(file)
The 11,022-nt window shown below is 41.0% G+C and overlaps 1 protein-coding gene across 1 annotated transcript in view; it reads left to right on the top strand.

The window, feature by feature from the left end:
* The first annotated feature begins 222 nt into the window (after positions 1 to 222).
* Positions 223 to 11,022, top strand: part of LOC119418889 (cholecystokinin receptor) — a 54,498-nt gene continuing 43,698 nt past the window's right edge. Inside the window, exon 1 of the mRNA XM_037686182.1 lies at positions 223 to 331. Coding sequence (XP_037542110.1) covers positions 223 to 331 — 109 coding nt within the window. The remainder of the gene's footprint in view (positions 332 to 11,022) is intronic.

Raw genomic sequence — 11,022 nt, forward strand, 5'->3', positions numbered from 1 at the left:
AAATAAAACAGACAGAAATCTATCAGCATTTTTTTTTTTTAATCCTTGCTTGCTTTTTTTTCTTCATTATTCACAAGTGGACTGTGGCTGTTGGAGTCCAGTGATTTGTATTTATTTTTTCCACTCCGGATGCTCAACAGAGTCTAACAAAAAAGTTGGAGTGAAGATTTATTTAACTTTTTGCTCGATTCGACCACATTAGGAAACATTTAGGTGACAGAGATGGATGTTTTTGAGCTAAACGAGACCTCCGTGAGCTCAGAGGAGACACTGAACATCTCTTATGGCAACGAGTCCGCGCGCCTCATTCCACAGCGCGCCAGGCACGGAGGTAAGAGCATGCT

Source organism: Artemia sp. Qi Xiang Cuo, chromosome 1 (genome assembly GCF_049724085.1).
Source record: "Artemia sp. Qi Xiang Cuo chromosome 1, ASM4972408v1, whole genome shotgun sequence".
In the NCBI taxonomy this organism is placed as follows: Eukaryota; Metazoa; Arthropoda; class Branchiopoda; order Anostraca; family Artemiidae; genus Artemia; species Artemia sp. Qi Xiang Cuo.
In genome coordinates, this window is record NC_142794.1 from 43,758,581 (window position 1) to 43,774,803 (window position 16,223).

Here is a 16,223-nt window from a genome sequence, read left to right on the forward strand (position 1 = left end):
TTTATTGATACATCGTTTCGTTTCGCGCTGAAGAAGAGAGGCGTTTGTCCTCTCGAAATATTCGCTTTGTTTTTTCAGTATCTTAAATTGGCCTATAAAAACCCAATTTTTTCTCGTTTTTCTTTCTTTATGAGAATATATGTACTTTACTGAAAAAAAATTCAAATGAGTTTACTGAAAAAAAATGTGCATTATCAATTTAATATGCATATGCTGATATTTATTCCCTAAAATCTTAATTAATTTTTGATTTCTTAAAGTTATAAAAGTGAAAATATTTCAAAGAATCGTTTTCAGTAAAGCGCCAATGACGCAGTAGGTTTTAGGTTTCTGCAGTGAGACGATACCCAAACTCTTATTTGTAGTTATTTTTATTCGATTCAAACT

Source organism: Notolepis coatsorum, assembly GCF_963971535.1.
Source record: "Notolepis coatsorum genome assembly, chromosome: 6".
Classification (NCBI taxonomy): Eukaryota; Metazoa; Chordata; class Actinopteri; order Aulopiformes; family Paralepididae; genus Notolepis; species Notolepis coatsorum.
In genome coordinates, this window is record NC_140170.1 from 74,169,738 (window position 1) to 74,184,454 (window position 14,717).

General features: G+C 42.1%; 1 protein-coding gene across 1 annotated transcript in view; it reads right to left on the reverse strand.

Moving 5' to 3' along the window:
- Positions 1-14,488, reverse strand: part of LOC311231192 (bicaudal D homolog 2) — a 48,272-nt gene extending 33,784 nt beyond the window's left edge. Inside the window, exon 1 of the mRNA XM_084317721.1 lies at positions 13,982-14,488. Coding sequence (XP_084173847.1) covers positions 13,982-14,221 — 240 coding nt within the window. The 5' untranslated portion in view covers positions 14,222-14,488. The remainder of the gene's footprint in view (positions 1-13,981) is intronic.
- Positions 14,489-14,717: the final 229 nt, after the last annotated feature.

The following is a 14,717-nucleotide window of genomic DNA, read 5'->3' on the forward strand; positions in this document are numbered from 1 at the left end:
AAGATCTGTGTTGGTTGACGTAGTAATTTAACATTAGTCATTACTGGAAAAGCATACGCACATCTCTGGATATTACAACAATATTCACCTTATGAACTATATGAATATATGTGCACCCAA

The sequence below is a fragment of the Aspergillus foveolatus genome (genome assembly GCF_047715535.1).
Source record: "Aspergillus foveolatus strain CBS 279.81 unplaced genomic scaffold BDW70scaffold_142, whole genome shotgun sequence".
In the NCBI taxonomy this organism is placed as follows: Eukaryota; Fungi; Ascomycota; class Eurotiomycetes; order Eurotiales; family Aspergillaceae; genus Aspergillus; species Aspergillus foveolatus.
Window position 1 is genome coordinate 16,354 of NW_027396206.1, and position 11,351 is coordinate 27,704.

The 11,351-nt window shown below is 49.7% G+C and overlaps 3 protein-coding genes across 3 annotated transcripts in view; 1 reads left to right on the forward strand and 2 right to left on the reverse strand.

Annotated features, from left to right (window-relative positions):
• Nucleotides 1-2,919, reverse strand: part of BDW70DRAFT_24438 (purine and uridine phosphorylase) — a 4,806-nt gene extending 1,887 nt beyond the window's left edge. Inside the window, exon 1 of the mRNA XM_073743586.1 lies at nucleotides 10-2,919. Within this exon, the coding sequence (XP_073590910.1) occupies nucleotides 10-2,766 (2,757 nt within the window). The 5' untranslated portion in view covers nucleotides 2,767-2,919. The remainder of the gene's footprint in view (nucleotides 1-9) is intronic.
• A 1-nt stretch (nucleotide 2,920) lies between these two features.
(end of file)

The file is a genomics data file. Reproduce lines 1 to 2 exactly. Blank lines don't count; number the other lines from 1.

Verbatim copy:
The 11,022-nt window shown below is 41.0% G+C and overlaps 1 protein-coding gene across 1 annotated transcript in view; it reads left to right on the top strand.

The window, feature by feature from the left end: